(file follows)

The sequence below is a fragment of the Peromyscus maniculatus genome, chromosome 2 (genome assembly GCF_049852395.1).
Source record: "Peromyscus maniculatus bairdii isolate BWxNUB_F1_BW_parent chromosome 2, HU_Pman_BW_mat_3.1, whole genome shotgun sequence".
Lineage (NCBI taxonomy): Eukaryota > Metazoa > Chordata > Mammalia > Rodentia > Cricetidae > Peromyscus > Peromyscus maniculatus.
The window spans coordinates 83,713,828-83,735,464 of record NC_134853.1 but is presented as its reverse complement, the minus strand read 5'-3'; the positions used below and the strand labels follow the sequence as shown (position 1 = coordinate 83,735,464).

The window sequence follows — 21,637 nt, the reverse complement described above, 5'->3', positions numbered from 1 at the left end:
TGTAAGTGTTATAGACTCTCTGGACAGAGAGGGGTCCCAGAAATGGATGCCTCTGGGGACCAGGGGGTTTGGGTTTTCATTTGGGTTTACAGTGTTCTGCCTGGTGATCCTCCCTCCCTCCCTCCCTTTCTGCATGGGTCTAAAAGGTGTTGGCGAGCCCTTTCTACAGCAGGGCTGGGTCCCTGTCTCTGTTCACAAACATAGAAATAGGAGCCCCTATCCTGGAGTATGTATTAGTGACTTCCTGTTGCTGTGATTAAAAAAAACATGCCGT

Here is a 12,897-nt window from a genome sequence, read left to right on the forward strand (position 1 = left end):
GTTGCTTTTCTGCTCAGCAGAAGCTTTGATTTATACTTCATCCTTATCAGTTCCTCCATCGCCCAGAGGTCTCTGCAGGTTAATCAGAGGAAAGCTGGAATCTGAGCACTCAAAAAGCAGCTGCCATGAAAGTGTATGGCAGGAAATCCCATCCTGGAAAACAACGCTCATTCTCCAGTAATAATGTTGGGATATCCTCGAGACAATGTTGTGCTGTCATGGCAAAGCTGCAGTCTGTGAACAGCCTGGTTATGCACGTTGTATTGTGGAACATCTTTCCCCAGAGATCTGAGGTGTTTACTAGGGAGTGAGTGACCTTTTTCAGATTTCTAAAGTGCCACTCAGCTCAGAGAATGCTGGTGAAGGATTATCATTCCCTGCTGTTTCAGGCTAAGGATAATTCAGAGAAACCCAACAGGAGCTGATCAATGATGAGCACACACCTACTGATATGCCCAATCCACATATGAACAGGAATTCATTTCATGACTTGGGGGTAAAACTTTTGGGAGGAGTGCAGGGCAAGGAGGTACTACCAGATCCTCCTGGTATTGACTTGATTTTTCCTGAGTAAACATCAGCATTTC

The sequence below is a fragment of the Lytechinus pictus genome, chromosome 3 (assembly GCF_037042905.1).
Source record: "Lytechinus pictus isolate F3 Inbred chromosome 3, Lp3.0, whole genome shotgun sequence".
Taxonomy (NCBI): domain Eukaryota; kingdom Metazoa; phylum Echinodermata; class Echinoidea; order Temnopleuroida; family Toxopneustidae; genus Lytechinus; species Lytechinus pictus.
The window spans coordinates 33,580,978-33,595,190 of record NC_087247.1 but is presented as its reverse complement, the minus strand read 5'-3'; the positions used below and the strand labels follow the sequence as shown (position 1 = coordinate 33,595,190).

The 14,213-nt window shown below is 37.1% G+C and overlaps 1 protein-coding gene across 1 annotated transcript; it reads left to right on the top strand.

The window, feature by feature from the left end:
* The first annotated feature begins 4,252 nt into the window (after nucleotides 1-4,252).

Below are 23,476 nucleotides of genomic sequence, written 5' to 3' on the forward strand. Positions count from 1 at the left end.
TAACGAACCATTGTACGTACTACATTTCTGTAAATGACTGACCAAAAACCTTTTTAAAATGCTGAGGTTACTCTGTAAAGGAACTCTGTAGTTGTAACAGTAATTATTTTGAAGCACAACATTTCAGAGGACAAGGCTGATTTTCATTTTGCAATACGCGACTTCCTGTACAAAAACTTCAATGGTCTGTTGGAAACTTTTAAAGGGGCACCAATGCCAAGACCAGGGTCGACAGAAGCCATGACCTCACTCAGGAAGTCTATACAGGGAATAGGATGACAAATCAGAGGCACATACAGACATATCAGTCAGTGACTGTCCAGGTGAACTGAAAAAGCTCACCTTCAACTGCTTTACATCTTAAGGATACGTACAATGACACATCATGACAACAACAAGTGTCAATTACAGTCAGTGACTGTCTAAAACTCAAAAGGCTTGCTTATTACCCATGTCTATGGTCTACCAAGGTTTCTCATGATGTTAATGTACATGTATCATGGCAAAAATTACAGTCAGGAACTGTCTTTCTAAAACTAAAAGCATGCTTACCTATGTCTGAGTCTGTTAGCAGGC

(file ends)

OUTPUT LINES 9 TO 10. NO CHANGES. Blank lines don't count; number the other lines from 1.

The sequence below is a fragment of the Lytechinus pictus genome, chromosome 3 (assembly GCF_037042905.1).
Source record: "Lytechinus pictus isolate F3 Inbred chromosome 3, Lp3.0, whole genome shotgun sequence".